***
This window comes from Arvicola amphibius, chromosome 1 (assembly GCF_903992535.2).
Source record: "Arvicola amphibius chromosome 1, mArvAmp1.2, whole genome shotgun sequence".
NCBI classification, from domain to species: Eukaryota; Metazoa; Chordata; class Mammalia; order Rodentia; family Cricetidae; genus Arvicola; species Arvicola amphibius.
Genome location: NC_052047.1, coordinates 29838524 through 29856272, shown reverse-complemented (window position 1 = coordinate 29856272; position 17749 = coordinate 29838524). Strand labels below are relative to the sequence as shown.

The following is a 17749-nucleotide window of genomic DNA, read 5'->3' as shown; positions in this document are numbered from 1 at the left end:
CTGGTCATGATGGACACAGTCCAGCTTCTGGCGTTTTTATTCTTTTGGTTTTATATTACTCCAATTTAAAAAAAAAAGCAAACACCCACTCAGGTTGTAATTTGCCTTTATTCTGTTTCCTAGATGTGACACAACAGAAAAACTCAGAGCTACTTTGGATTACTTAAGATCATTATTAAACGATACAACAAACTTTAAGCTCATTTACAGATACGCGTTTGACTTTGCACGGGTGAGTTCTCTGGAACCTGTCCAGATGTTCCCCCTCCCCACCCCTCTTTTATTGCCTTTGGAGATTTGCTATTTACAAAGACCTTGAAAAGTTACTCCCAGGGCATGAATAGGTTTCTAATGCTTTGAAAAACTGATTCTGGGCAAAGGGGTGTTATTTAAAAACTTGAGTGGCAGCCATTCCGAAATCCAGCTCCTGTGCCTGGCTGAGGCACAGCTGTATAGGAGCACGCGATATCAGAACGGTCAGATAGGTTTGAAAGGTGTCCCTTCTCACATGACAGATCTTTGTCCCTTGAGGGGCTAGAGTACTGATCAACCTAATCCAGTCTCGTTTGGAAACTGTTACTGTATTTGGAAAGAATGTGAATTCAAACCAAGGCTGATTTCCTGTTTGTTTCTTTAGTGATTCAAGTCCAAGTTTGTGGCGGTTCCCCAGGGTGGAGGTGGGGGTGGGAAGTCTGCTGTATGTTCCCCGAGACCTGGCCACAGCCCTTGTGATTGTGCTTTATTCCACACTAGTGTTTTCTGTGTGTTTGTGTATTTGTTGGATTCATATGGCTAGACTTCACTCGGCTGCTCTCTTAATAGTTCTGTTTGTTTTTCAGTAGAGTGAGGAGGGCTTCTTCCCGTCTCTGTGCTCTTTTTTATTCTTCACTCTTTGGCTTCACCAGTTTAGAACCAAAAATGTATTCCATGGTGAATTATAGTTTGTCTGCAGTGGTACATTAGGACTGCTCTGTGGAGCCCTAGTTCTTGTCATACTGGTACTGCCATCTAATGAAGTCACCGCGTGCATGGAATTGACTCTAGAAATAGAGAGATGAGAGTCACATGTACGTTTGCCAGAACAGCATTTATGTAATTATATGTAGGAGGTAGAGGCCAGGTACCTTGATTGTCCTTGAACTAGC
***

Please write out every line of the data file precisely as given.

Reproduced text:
This window comes from Arvicola amphibius, chromosome 1 (assembly GCF_903992535.2).
Source record: "Arvicola amphibius chromosome 1, mArvAmp1.2, whole genome shotgun sequence".
NCBI classification, from domain to species: Eukaryota; Metazoa; Chordata; class Mammalia; order Rodentia; family Cricetidae; genus Arvicola; species Arvicola amphibius.
Genome location: NC_052047.1, coordinates 29838524 through 29856272, shown reverse-complemented (window position 1 = coordinate 29856272; position 17749 = coordinate 29838524). Strand labels below are relative to the sequence as shown.

The following is a 17749-nucleotide window of genomic DNA, read 5'->3' as shown; positions in this document are numbered from 1 at the left end:
CTGGTCATGATGGACACAGTCCAGCTTCTGGCGTTTTTATTCTTTTGGTTTTATATTACTCCAATTTAAAAAAAAAAGCAAACACCCACTCAGGTTGTAATTTGCCTTTATTCTGTTTCCTAGATGTGACACAACAGAAAAACTCAGAGCTACTTTGGATTACTTAAGATCATTATTAAACGATACAACAAACTTTAAGCTCATTTACAGATACGCGTTTGACTTTGCACGGGTGAGTTCTCTGGAACCTGTCCAGATGTTCCCCCTCCCCACCCCTCTTTTATTGCCTTTGGAGATTTGCTATTTACAAAGACCTTGAAAAGTTACTCCCAGGGCATGAATAGGTTTCTAATGCTTTGAAAAACTGATTCTGGGCAAAGGGGTGTTATTTAAAAACTTGAGTGGCAGCCATTCCGAAATCCAGCTCCTGTGCCTGGCTGAGGCACAGCTGTATAGGAGCACGCGATATCAGAACGGTCAGATAGGTTTGAAAGGTGTCCCTTCTCACATGACAGATCTTTGTCCCTTGAGGGGCTAGAGTACTGATCAACCTAATCCAGTCTCGTTTGGAAACTGTTACTGTATTTGGAAAGAATGTGAATTCAAACCAAGGCTGATTTCCTGTTTGTTTCTTTAGTGATTCAAGTCCAAGTTTGTGGCGGTTCCCCAGGGTGGAGGTGGGGGTGGGAAGTCTGCTGTATGTTCCCCGAGACCTGGCCACAGCCCTTGTGATTGTGCTTTATTCCACACTAGTGTTTTCTGTGTGTTTGTGTATTTGTTGGATTCATATGGCTAGACTTCACTCGGCTGCTCTCTTAATAGTTCTGTTTGTTTTTCAGTAGAGTGAGGAGGGCTTCTTCCCGTCTCTGTGCTCTTTTTTATTCTTCACTCTTTGGCTTCACCAGTTTAGAACCAAAAATGTATTCCATGGTGAATTATAGTTTGTCTGCAGTGGTACATTAGGACTGCTCTGTGGAGCCCTAGTTCTTGTCATACTGGTACTGCCATCTAATGAAGTCACCGCGTGCATGGAATTGACTCTAGAAATAGAGAGATGAGAGTCACATGTACGTTTGCCAGAACAGCATTTATGTAATTATATGTAGGAGGTAGAGGCCAGGTACCTTGATTGTCCTTGAACTAGC